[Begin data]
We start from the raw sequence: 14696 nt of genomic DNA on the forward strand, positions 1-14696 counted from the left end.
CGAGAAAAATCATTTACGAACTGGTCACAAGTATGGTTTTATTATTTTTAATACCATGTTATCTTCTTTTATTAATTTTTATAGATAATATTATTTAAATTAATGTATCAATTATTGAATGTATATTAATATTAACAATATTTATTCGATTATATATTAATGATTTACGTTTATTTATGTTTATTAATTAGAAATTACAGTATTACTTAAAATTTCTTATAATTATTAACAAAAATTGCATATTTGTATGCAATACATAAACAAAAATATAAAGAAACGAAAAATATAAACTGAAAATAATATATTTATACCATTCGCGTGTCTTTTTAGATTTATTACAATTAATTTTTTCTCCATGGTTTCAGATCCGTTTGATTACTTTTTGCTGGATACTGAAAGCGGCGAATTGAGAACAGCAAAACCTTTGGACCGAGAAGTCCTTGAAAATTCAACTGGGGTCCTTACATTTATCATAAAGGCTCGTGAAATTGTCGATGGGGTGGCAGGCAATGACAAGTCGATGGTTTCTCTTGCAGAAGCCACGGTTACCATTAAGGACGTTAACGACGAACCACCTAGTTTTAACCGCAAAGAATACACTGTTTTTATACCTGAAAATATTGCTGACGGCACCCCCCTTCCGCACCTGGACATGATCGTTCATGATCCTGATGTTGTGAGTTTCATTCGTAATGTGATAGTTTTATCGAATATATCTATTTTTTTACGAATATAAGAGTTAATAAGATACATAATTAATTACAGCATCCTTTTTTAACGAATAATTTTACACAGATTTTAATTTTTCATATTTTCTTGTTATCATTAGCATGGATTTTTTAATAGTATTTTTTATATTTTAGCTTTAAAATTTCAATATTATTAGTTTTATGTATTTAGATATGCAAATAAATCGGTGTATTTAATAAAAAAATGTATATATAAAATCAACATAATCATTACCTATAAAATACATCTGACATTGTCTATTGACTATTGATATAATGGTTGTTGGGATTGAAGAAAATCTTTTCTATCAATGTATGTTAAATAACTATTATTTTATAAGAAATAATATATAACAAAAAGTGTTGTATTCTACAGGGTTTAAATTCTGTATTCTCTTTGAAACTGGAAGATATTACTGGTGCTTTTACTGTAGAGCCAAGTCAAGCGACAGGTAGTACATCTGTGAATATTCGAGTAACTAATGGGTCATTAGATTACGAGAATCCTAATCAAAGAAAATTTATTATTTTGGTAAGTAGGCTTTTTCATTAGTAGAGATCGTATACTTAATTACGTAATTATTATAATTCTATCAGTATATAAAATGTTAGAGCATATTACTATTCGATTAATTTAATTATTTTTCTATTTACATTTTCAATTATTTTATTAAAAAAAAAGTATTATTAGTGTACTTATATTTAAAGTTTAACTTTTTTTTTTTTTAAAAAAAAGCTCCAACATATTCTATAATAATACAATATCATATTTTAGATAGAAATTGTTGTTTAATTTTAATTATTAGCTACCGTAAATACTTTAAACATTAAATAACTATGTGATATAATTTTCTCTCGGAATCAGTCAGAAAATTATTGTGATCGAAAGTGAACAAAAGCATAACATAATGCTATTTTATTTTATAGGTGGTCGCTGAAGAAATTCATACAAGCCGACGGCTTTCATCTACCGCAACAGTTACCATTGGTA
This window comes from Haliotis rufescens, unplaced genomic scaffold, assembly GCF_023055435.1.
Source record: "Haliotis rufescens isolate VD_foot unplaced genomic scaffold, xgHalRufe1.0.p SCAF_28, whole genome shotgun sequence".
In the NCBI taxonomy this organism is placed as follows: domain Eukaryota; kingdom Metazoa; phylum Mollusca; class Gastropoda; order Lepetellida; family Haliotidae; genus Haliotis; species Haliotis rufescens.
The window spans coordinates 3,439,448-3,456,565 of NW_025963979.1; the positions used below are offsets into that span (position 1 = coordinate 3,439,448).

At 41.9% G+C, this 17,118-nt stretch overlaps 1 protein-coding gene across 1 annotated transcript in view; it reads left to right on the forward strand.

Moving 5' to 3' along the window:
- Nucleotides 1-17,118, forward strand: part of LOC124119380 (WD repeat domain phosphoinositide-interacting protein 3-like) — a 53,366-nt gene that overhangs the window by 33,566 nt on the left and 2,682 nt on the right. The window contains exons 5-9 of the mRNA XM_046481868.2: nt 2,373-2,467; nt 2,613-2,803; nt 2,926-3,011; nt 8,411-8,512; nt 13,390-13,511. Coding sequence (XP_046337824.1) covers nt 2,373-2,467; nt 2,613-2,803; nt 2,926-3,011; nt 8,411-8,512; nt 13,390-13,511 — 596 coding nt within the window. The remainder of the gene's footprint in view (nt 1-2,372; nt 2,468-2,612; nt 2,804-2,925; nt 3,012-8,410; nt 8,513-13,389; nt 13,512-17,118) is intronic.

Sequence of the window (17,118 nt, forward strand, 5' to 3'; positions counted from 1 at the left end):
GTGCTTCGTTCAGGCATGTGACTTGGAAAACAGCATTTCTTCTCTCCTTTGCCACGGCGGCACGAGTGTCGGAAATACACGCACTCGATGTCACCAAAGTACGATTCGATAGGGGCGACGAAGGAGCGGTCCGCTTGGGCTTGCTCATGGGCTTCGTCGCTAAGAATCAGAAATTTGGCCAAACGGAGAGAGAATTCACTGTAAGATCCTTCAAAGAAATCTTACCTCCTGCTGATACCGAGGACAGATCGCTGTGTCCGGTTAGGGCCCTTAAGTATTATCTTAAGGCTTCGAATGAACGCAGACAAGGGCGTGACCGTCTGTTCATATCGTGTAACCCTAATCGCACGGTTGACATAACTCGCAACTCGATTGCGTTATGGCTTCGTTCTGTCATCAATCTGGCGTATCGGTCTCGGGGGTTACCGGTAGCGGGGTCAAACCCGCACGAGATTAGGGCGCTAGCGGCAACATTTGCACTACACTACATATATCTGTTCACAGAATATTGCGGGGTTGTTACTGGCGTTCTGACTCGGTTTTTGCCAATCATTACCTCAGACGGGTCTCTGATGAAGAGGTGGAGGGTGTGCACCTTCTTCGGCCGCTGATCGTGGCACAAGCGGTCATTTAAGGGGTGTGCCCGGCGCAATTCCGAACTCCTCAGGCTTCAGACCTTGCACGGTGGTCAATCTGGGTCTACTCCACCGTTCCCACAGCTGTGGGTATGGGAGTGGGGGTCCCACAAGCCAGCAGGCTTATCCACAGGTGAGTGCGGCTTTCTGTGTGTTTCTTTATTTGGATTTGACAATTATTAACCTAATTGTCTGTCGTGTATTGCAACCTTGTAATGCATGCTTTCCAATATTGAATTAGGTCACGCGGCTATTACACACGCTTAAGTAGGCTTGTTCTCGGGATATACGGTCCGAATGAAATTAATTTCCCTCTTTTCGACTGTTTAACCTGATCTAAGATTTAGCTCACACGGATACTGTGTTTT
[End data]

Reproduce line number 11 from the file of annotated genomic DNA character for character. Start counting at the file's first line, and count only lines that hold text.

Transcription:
GTGCTTCGTTCAGGCATGTGACTTGGAAAACAGCATTTCTTCTCTCCTTTGCCACGGCGGCACGAGTGTCGGAAATACACGCACTCGATGTCACCAAAGTACGATTCGATAGGGGCGACGAAGGAGCGGTCCGCTTGGGCTTGCTCATGGGCTTCGTCGCTAAGAATCAGAAATTTGGCCAAACGGAGAGAGAATTCACTGTAAGATCCTTCAAAGAAATCTTACCTCCTGCTGATACCGAGGACAGATCGCTGTGTCCGGTTAGGGCCCTTAAGTATTATCTTAAGGCTTCGAATGAACGCAGACAAGGGCGTGACCGTCTGTTCATATCGTGTAACCCTAATCGCACGGTTGACATAACTCGCAACTCGATTGCGTTATGGCTTCGTTCTGTCATCAATCTGGCGTATCGGTCTCGGGGGTTACCGGTAGCGGGGTCAAACCCGCACGAGATTAGGGCGCTAGCGGCAACATTTGCACTACACTACATATATCTGTTCACAGAATATTGCGGGGTTGTTACTGGCGTTCTGACTCGGTTTTTGCCAATCATTACCTCAGACGGGTCTCTGATGAAGAGGTGGAGGGTGTGCACCTTCTTCGGCCGCTGATCGTGGCACAAGCGGTCATTTAAGGGGTGTGCCCGGCGCAATTCCGAACTCCTCAGGCTTCAGACCTTGCACGGTGGTCAATCTGGGTCTACTCCACCGTTCCCACAGCTGTGGGTATGGGAGTGGGGGTCCCACAAGCCAGCAGGCTTATCCACAGGTGAGTGCGGCTTTCTGTGTGTTTCTTTATTTGGATTTGACAATTATTAACCTAATTGTCTGTCGTGTATTGCAACCTTGTAATGCATGCTTTCCAATATTGAATTAGGTCACGCGGCTATTACACACGCTTAAGTAGGCTTGTTCTCGGGATATACGGTCCGAATGAAATTAATTTCCCTCTTTTCGACTGTTTAACCTGATCTAAGATTTAGCTCACACGGATACTGTGTTTT